Facts about Christopher Columbus

26 facts about Christopher Columbus

An Italian explorer in the service of the Spanish Crown

Christopher Columbus, the traveler and sailor, was very passionate about sea voyages. The opportunity to explore the distant, unknown world was the guiding principle of his life and he devoted himself to it. Guided mainly by intuition, he made significant discoveries, and although it is believed that he was not aware of these achievements, his diaries prove otherwise.
Christopher Columbus was an Italian sailor, voyager, and navigator. He was also a member of the Third Order of Saint Francis.
A Franciscan Tertiary is a member of the Secular Franciscan Order, a Catholic international public association whose members participate in the spirit of the Franciscan Order. They live an apostolic life and strive for Christian perfection under the guidance of the order. St. Francis of Assisi is considered the inspirer and founder of this order.
He was probably born in Genoa in the year 1451.
There is no unanimity among historians about the origin of Columbus -  several theories about it have been made. The most probable one gives Genoa as his birthplace, where he was born between August 25 and October 31, 1451. He was the son of a Genoese weaver and small merchant, Domenico Colombo. As a young man, he began to work in the banking house of the Centurioni and, in connection with his profession, began to sail for trade.
In 1476 he took part in an expedition of Genoese merchant ships to Lisbon and Flanders.
During this expedition, near Cape St. Vincent, a fleet of Franco-Portuguese attacked a Genoese convoy and wrecked it. Columbus miraculously survived and as a castaway landed near Lagos, from where he traveled to Lisbon a few weeks later. There he began working in the Lisbon branch of the Centurioni Bank.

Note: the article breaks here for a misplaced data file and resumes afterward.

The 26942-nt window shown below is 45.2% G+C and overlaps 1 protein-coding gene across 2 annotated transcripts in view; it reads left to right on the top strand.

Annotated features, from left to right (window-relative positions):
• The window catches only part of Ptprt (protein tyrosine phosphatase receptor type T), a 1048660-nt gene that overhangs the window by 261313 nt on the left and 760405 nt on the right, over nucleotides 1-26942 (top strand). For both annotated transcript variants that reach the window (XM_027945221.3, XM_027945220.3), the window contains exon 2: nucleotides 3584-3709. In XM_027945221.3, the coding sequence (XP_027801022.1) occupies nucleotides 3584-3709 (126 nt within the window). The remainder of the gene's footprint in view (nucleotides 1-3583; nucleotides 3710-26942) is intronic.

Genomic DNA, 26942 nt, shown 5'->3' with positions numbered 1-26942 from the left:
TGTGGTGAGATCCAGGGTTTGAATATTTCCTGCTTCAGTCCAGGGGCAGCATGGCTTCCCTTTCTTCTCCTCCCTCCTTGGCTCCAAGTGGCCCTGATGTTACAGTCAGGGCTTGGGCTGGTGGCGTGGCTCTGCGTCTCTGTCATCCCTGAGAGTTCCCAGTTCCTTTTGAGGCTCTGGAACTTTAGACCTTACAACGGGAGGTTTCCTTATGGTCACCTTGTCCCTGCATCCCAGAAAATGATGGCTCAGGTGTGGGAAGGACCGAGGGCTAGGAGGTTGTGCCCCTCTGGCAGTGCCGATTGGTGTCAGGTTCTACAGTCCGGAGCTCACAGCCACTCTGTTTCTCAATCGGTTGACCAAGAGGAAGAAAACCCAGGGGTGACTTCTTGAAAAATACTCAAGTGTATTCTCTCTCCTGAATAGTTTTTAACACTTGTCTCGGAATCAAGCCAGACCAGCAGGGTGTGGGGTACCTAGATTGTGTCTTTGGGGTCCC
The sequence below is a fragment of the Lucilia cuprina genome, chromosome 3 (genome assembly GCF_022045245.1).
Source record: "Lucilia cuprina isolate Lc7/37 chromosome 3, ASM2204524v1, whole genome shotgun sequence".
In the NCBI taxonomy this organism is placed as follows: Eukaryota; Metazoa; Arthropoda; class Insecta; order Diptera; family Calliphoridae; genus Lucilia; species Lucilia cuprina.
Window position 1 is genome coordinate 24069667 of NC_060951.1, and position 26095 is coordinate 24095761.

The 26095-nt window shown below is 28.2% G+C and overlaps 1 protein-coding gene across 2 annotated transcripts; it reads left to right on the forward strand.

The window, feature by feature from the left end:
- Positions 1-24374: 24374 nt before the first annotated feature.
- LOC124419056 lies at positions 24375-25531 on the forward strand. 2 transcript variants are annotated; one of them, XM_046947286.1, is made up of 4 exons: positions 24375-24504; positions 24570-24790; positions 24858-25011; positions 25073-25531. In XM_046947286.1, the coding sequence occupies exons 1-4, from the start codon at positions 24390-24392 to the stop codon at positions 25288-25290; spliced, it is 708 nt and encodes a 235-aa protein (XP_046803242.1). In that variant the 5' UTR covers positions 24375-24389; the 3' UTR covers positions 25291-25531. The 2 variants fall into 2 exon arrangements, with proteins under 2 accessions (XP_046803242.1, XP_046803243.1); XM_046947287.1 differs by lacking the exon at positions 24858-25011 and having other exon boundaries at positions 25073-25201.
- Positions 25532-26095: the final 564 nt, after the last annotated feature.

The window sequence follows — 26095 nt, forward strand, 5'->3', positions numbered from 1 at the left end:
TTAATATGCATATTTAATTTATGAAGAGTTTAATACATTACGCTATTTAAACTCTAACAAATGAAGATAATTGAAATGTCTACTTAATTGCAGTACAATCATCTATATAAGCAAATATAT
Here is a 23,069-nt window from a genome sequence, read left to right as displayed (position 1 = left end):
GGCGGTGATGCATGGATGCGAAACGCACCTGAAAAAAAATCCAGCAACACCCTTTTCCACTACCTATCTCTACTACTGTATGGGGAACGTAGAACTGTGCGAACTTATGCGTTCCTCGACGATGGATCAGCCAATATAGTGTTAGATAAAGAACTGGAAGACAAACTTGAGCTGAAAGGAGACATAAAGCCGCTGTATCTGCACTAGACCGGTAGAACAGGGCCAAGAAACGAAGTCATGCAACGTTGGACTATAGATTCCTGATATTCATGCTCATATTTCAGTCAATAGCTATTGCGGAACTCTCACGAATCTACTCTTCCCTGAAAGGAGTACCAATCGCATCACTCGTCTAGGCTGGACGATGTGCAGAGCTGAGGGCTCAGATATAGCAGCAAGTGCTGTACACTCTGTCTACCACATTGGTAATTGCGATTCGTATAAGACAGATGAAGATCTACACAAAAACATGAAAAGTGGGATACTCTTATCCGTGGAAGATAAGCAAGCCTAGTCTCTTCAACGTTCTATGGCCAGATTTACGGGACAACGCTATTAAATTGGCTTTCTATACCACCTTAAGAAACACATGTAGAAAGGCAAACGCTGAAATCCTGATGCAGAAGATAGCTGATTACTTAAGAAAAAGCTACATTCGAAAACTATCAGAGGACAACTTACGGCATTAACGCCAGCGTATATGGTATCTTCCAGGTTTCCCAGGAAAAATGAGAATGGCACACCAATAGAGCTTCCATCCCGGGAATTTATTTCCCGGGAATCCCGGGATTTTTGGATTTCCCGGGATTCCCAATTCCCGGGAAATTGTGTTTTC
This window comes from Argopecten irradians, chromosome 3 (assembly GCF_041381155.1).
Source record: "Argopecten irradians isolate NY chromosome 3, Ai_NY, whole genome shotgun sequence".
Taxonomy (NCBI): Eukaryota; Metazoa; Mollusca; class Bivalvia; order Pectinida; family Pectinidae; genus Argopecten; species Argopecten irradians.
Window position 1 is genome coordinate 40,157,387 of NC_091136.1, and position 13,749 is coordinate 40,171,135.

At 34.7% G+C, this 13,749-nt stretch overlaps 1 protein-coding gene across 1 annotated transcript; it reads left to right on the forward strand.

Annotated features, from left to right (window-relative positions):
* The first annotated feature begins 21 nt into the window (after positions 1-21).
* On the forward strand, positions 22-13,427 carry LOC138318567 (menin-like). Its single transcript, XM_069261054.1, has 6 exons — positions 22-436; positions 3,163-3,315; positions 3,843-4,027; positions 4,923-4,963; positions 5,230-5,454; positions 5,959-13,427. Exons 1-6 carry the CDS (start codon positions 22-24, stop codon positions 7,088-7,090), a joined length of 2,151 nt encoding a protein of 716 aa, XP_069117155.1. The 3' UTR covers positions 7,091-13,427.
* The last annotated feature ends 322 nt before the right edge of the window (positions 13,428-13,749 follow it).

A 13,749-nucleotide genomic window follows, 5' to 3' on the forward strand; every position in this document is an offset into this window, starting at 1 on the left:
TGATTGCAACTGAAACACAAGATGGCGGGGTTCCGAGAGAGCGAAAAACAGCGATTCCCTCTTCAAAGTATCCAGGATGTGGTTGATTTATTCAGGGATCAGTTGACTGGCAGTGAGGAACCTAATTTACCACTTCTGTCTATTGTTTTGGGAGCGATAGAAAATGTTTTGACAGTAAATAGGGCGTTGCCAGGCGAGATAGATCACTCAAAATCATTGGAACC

As part of his work duties, he began his first oceanic trading voyages to England, Madeira and Guinea.
Soon he married Felipa Perestrello de Moniz, the daughter of the former governor of Porto Santo, an island near Madeira. A year later, their son, Diego Colon was born. Unfortunately, Felipa died five years later.
As a widower, Columbus met Beatriz Enriquez in Spain, whom he never married but left her a large portion of his fortune.
They formed a good relationship, Beatriz treated Diego as her own son and soon after, in 1488, she bore Columbus a second son - Ferdinand. Both sons were very supportive of Columbus when his reputation as an explorer was damaged - they helped to rebuild it.
While acquiring a maritime practice, Columbus simultaneously educated himself by reading the writings of ancient and classical writers Strabo, Seneca, and Aristotle, as well as his humanist contemporaries.
Imago Mundi  by Pierre d'Ailly's and famous map of the Florentine astronomer Toscanelli had a great influence on shaping Columbus' view of the world. He was impressed by the stories of the distant sea voyages of Portuguese and Basque sailors who reached the fishing grounds of Newfoundland and even the shores of North America.
Based on the information he gathered, Columbus was convinced that by traveling west, one could reach Asia.
However, the geographical knowledge of the time was not very extensive, and he was confident that it would only take a few days to reach distant lands - he had no real idea of the size of the globe.
Columbus tried to convince King John II of Portugal to his ideas, but he sent him back to his advisors, who rejected his plan.
Confronted with this, Columbus moved to Spain in 1485, where his ideas were heard by the royal court. They could not be implemented until Spain dealt with the Reconquista (the struggle of the Christians to expel the Moors from the Iberian Peninsula) in 1492.
Isabella I of Castile allowed Columbus to organize an expedition to sail under the flag of the Spanish crown.
The expedition was financed partly by the court and partly by the Pinzon merchant family. Columbus was promised the hereditary title of Grand Admiral, viceroy of the discovered lands, and a tenth of the profits.
In May 1492, Columbus arrived at the port of Palos in Andalusia, where the town provided him with two caravels: Niña and Pinta, and leased a larger ship, the caravel "Santa Maria," as his flagship.
On August 3, 1492, the three ships set sail with a crew of about 90 men and, after a brief stopover at Las Palmas in the Canary Islands, set course westward. Columbus' first expedition had begun.